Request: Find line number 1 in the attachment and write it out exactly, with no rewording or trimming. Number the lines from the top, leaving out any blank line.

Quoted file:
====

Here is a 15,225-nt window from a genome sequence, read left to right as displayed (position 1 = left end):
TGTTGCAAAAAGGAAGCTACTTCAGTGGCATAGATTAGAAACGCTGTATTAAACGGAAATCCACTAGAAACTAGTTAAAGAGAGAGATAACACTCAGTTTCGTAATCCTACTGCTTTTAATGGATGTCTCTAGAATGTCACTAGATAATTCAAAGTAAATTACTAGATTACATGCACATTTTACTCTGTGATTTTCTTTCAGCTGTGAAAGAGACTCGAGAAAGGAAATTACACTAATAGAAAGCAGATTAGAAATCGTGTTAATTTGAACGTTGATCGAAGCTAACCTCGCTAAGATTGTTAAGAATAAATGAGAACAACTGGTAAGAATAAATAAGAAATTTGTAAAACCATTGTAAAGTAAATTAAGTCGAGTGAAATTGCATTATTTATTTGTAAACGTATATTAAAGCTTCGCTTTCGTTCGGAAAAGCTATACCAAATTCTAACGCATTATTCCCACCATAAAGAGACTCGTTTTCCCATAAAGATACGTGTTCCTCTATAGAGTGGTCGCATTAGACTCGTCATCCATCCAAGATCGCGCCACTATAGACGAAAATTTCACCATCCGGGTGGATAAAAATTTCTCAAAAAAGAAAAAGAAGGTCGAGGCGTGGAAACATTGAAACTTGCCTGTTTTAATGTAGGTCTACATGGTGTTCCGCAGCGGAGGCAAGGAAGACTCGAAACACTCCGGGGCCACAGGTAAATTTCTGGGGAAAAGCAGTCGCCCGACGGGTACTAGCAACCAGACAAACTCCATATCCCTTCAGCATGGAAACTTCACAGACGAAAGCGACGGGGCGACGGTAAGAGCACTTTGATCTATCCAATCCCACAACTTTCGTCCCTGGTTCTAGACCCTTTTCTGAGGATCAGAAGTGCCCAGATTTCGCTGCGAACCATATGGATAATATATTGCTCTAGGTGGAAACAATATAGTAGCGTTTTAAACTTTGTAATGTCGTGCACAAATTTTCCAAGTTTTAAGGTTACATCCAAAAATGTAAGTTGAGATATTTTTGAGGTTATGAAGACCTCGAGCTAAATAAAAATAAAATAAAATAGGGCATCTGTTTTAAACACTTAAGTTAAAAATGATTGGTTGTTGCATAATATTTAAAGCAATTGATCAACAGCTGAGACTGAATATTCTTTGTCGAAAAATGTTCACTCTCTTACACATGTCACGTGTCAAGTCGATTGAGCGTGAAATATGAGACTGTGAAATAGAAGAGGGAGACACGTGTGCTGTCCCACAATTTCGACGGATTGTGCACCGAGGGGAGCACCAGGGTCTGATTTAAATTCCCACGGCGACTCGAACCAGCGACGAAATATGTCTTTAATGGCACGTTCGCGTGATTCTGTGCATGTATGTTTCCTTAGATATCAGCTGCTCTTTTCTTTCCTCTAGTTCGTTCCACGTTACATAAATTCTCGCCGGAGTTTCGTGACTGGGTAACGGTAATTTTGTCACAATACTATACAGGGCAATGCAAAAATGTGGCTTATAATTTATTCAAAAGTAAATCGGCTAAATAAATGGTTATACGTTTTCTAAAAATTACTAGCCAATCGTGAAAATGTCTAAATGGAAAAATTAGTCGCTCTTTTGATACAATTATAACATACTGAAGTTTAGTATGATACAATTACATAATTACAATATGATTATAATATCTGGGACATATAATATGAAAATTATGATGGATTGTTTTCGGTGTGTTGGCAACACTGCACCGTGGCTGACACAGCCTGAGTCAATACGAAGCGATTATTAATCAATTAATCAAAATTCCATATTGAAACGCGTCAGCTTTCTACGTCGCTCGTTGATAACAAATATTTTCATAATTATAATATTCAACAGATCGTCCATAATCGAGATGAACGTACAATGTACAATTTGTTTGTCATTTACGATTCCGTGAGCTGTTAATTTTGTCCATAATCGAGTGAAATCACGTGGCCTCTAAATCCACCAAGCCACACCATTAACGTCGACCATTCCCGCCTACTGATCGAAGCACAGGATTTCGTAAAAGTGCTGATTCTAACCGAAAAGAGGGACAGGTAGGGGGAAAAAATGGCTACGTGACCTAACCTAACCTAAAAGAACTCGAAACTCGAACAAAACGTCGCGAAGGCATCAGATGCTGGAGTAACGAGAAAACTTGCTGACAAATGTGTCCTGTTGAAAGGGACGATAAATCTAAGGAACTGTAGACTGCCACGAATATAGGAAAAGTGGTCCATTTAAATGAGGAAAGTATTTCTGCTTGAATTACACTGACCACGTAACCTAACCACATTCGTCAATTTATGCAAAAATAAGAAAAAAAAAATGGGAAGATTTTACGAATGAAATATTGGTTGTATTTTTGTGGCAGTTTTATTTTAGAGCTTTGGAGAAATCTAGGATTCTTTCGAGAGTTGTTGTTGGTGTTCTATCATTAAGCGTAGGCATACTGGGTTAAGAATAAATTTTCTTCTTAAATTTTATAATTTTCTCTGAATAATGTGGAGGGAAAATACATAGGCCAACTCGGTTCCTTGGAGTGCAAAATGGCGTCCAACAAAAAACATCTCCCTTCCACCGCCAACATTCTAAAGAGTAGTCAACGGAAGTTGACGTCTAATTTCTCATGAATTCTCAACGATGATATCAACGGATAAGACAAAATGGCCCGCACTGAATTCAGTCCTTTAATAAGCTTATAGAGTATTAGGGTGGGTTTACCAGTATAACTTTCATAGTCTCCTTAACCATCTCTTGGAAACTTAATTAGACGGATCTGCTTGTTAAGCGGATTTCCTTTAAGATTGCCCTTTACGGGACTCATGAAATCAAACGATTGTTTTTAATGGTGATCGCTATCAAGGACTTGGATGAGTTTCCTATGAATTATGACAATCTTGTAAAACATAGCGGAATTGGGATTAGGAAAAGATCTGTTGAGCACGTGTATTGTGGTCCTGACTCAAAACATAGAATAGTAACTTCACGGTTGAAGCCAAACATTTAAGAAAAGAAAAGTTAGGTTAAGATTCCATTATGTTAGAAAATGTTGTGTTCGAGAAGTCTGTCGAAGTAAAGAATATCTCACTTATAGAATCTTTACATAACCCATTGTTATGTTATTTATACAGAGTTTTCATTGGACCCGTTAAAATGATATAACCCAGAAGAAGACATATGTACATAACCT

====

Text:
Here is a 15,225-nt window from a genome sequence, read left to right as displayed (position 1 = left end):